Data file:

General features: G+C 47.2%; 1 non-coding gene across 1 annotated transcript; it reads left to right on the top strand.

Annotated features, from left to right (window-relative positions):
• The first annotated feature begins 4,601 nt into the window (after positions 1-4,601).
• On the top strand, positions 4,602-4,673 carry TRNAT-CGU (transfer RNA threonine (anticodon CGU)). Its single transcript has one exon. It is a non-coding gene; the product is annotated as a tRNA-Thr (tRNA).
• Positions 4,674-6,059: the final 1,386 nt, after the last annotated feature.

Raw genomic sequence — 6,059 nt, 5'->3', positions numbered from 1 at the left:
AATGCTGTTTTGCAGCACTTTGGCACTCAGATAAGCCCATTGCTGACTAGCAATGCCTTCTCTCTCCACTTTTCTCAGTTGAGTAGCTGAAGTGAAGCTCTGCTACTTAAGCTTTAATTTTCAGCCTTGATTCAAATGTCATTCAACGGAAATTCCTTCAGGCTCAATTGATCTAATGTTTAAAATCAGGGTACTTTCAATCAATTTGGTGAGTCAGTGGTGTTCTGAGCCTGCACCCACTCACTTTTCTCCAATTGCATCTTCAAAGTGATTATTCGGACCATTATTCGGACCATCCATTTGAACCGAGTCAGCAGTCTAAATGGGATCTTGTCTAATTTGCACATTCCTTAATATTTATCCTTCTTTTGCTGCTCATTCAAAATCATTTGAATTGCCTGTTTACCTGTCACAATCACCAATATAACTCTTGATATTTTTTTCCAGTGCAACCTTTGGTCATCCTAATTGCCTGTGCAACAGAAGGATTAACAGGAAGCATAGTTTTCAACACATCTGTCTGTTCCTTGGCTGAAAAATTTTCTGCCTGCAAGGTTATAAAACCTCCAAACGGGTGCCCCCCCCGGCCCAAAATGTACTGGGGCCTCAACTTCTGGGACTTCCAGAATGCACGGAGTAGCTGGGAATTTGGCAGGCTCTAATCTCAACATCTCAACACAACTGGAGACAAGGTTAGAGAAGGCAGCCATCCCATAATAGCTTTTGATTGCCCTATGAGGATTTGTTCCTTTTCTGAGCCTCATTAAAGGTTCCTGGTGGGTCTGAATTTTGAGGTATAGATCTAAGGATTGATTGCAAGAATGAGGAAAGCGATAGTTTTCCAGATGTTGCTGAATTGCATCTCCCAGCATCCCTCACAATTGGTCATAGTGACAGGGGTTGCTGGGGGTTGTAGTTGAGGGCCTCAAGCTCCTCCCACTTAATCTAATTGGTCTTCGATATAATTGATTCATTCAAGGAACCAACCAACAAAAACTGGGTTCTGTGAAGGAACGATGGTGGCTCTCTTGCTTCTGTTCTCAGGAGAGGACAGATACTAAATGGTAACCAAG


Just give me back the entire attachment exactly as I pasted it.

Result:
General features: G+C 47.2%; 1 non-coding gene across 1 annotated transcript; it reads left to right on the top strand.

Annotated features, from left to right (window-relative positions):
• The first annotated feature begins 4,601 nt into the window (after positions 1-4,601).
• On the top strand, positions 4,602-4,673 carry TRNAT-CGU (transfer RNA threonine (anticodon CGU)). Its single transcript has one exon. It is a non-coding gene; the product is annotated as a tRNA-Thr (tRNA).
• Positions 4,674-6,059: the final 1,386 nt, after the last annotated feature.

Raw genomic sequence — 6,059 nt, 5'->3', positions numbered from 1 at the left:
AATGCTGTTTTGCAGCACTTTGGCACTCAGATAAGCCCATTGCTGACTAGCAATGCCTTCTCTCTCCACTTTTCTCAGTTGAGTAGCTGAAGTGAAGCTCTGCTACTTAAGCTTTAATTTTCAGCCTTGATTCAAATGTCATTCAACGGAAATTCCTTCAGGCTCAATTGATCTAATGTTTAAAATCAGGGTACTTTCAATCAATTTGGTGAGTCAGTGGTGTTCTGAGCCTGCACCCACTCACTTTTCTCCAATTGCATCTTCAAAGTGATTATTCGGACCATTATTCGGACCATCCATTTGAACCGAGTCAGCAGTCTAAATGGGATCTTGTCTAATTTGCACATTCCTTAATATTTATCCTTCTTTTGCTGCTCATTCAAAATCATTTGAATTGCCTGTTTACCTGTCACAATCACCAATATAACTCTTGATATTTTTTTCCAGTGCAACCTTTGGTCATCCTAATTGCCTGTGCAACAGAAGGATTAACAGGAAGCATAGTTTTCAACACATCTGTCTGTTCCTTGGCTGAAAAATTTTCTGCCTGCAAGGTTATAAAACCTCCAAACGGGTGCCCCCCCCGGCCCAAAATGTACTGGGGCCTCAACTTCTGGGACTTCCAGAATGCACGGAGTAGCTGGGAATTTGGCAGGCTCTAATCTCAACATCTCAACACAACTGGAGACAAGGTTAGAGAAGGCAGCCATCCCATAATAGCTTTTGATTGCCCTATGAGGATTTGTTCCTTTTCTGAGCCTCATTAAAGGTTCCTGGTGGGTCTGAATTTTGAGGTATAGATCTAAGGATTGATTGCAAGAATGAGGAAAGCGATAGTTTTCCAGATGTTGCTGAATTGCATCTCCCAGCATCCCTCACAATTGGTCATAGTGACAGGGGTTGCTGGGGGTTGTAGTTGAGGGCCTCAAGCTCCTCCCACTTAATCTAATTGGTCTTCGATATAATTGATTCATTCAAGGAACCAACCAACAAAAACTGGGTTCTGTGAAGGAACGATGGTGGCTCTCTTGCTTCTGTTCTCAGGAGAGGACAGATACTAAATGGTAACCAAG